The United States Department of State on Monday selected Nigerian poet and writer, Ms. Wana Udobang, alongside 29 other writers from across the globe for the 54th International Writing Program (IWP) Fall Residency at the University of Iowa.
Over the course of 11 weeks, Udobang and other participants will give readings and lectures that share their work and cultures, collaborate with artists from other genres and art forms, and travel to interact with audiences and literary communities across the US.
The programme is expected to run from February 28 to May 3, 2021.
35 Nigerian writers have participated in the IWP Fall Residency regarded as world’s oldest and largest multinational writing residency till date.
Some of these include Elechi Amadi (1973), Cyprian Ekwensi (1974), Ola Rotimi (1980), Femi Osofisan (1986), Niyi Osundare (1988), Festus Iyayi (1990), Lola Shoneyin (1999), Obari Gomba (2016), Tade Ipadeola (2019).
The residency programme will provide the writers a one-of-a-kind inter-cultural opportunity to forge productive relationships with colleagues and translators, and take part in the vibrant social and academic life of the University of Iowa as well as the larger American literary scene.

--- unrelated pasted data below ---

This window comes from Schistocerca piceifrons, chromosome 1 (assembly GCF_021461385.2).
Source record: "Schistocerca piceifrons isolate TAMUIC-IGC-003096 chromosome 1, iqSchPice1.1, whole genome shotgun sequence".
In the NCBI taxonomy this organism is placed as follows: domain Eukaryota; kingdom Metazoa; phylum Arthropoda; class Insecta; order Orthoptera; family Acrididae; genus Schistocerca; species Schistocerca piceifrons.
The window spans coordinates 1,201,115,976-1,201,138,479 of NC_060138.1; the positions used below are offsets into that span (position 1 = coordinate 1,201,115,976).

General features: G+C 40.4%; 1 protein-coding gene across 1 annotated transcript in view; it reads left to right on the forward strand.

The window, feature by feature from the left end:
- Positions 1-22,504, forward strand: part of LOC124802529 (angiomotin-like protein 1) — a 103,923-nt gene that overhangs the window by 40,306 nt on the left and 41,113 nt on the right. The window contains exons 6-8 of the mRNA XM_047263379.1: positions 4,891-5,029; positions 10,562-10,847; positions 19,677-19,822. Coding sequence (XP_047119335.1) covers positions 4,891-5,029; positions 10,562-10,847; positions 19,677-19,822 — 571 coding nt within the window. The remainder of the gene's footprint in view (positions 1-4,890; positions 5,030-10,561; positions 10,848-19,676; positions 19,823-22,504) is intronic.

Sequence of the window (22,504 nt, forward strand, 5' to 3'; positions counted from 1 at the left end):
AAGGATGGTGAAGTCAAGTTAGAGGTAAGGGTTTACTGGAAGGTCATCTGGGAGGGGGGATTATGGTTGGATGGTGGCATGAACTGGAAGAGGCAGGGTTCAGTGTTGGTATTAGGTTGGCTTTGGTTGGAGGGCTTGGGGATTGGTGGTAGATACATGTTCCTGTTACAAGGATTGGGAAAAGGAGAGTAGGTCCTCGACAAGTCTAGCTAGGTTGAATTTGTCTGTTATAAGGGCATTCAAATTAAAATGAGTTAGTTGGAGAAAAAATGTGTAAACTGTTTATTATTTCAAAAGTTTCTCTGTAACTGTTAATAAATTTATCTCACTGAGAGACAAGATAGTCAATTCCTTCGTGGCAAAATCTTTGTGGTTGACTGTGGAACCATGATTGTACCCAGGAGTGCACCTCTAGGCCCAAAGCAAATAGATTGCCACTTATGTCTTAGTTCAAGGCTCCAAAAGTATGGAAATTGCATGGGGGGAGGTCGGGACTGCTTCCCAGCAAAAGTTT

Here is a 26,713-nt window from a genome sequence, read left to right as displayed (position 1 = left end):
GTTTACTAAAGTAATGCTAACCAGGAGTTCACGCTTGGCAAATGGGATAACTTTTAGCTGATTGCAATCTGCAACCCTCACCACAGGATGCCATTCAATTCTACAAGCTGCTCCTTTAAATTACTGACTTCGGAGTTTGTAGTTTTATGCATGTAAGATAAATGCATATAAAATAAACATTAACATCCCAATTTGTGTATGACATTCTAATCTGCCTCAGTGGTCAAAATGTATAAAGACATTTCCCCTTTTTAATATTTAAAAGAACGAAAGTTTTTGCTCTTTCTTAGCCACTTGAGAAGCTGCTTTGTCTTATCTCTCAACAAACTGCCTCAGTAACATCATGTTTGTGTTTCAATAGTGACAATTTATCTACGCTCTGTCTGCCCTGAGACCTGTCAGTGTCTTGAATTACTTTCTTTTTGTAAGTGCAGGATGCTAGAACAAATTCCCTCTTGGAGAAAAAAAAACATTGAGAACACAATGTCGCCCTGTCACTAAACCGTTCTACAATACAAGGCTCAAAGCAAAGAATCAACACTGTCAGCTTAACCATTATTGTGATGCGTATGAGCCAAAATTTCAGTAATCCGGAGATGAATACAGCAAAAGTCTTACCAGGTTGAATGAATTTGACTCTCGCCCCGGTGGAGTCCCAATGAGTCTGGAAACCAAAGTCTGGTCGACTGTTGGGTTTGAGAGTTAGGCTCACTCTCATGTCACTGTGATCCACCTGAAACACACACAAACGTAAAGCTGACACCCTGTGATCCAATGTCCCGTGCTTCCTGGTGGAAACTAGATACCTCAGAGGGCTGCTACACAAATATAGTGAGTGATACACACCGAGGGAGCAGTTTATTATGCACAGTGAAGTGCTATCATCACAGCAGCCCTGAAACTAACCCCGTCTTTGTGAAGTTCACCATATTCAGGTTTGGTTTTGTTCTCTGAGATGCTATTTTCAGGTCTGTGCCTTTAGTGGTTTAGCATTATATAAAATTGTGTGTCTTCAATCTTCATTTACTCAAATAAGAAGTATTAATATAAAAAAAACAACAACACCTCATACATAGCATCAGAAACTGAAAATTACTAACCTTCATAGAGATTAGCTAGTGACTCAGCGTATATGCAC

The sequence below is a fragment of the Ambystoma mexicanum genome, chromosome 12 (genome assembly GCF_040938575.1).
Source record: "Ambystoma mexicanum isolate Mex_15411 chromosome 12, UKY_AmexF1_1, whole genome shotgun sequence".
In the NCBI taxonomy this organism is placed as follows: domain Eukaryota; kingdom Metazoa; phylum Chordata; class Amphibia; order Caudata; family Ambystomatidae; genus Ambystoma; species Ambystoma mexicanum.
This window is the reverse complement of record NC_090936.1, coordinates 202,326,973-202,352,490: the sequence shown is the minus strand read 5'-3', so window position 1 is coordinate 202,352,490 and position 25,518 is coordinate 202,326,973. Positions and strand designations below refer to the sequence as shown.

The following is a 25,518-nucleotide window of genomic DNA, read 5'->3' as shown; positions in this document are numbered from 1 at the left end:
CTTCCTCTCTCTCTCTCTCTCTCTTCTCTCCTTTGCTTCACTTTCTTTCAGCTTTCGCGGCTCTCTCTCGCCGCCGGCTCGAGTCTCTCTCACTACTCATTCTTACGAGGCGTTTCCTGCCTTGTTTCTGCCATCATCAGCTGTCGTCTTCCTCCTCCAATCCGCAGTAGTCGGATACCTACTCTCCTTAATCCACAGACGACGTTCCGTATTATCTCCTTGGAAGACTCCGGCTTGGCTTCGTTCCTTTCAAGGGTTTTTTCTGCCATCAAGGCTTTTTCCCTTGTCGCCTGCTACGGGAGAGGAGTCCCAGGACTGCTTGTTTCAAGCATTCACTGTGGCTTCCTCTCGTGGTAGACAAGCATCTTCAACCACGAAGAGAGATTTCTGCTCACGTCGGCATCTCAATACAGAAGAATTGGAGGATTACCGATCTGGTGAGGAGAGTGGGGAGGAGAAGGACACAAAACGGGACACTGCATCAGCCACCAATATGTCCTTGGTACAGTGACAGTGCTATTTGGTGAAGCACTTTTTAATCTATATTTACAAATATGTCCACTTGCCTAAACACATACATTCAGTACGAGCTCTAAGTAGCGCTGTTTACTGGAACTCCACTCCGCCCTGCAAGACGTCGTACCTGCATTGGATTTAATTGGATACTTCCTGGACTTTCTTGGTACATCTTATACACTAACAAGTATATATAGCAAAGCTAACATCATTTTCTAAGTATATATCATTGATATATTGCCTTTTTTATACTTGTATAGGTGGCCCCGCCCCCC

The United States Consul General, Claire Pierangelo congratulated the Nigerian writer on her acceptance into the residency program.
According to Pierangelo, the goal of the IWP Fall Residency is to provide outstanding writers with a platform for cultural exchange and collaboration.
She said: “This is an extremely competitive program and we are proud to have you represent Nigeria. Your accomplishments as a poet and writer are well-known and we hope this is an opportunity for you to take time to focus on your writing, connect with well-established writers from around the globe, learn more about the United States, and contribute to literature courses both at the University of Iowa and across the country.”
Udobang’s previous works include Dirty Laundry, In Memory of Forgetting and Transcendence.
Her poems have been published in numerous anthologies and the poetry film Dear Father was screened at the British Film Institute’s African Odysseys Festival.
The Nigerian’s writing has appeared in Aljazeera, The Guardian, The Rumpus and the British Broadcasting Corporation (BBC).
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